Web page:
On many occasions, civil society has realized that a journalist was murdered so that it would not be informed of a specific fact or event, and it has peacefully mobilized in protest against this brutal violation of the right to life and freedom of expression.  A clear example of this was the assassination of Argentine journalist José Luis Cabezas in 1997.  On that occasion, large sectors of Argentine society were mobilized and demanded that the authorities investigate the incident and prosecute the actual perpetrators and the masterminds of the crime.  Although in this case the actual perpetrators of the murder were arrested, the persons who planned the crime were not.  Human rights organizations and a number of journalists in Argentina repeatedly expressed their concerns over the irregularities and inefficiency of the investigations during the judicial phase.


           The case of Journalist José Luis Cabezas shows that mobilization of society is fundamental to create a awareness on the part of society of the importance of freedom of expression to strengthen democracy, and the need for an objective, effective, complete, and independent investigation, so that these crimes do not go unpunished.  The peaceful mobilization of society is also the best guarantee that such crimes will not be repeated.  In this way, the silence that was sought by murdering a journalist disappears and is turned against the authors of the crime by the repudiation of society.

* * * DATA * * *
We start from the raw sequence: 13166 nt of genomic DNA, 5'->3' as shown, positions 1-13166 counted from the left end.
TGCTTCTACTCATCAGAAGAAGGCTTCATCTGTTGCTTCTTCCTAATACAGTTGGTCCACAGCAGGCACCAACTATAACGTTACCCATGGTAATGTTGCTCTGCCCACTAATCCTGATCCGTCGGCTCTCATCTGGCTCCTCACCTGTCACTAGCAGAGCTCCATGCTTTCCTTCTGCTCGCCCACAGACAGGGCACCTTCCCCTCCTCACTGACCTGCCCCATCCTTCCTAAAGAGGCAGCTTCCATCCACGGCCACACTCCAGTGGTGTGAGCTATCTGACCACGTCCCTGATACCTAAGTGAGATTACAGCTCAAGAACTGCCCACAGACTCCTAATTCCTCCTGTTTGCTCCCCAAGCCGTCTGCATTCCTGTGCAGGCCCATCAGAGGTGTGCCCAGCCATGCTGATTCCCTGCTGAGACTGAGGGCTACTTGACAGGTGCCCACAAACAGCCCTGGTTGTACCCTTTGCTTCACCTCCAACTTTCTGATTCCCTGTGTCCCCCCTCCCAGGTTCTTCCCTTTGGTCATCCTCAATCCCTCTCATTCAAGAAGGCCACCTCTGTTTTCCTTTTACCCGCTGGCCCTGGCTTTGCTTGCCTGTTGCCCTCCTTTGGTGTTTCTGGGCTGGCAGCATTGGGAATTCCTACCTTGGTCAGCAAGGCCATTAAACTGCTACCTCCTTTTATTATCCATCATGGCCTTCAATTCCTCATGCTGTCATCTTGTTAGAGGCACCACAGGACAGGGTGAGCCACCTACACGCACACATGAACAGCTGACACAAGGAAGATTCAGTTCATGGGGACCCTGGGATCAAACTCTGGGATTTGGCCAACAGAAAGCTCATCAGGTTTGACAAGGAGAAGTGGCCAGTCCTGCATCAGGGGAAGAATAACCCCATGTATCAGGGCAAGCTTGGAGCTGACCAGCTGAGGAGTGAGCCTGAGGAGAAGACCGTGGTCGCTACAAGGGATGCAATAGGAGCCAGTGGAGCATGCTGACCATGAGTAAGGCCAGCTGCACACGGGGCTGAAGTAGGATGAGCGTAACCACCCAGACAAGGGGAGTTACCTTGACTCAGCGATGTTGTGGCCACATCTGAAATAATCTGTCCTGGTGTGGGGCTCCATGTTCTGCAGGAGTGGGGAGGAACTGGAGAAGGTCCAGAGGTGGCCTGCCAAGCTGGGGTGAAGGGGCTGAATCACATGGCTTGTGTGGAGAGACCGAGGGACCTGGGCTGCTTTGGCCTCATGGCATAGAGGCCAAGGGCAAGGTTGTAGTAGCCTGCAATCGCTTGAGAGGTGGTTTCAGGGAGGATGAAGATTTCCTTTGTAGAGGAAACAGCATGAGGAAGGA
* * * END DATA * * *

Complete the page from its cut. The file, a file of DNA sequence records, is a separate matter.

1.                  Cases concerning the murder of journalists in this hemisphere during 1998


           The Rapporteur has received information on cases regarding the killing of journalists during 1998.


           The various groups devoted to the protection of freedom of expression have produced different data on the killing of journalists.  Given the information received, the Rapporteur has decided to account for those cases where there is reasonable indicia that the reason for the killing was linked to the exercise of the journalistic activity.  This list does not constitute a determination of State responsibility and has the sole purpose of highlighting that this is one of the most dangerous professions in the world.


[1] The Inter-American Court has said, “The State is obligated to investigate every situation involving a violation of the rights protected by the Convention. If the State apparatus acts in such a way that the violations goes unpunished and the victim’s full enjoyment of such rights is not restored as soon as possible, the State has failed to comply with its duty to ensure the free and full exercise of those rights to the persons within its jurisdiction. The same is true when the State allows private persons or groups to act freely and with immunity to the detriment of the rights recognized by the Convention.” See, Inter–American Court of human Rights, case Velásquez Rodríguez, Judgement July 29, 1988, par. 176.

[2] See the Inter-American Court on Human Rights, Case of Velásquez Rodriguez, Judgment of July 29, 1988, para. 177.

[3]Principle No. 5, Declaration of Chapultepec, adopted by the Hemispheric Conference on Freedom of Expression, held in Mexico City, March 11, 1994.

[4] UNESCO, Resolution 120 of November 12, 1997.

[5] See the Inter-American Commission on Human Rights, Report No 50/99 case 11.739 (Mexico) OEA/Ser/L/V/II. Doc.57, April 13, 1999.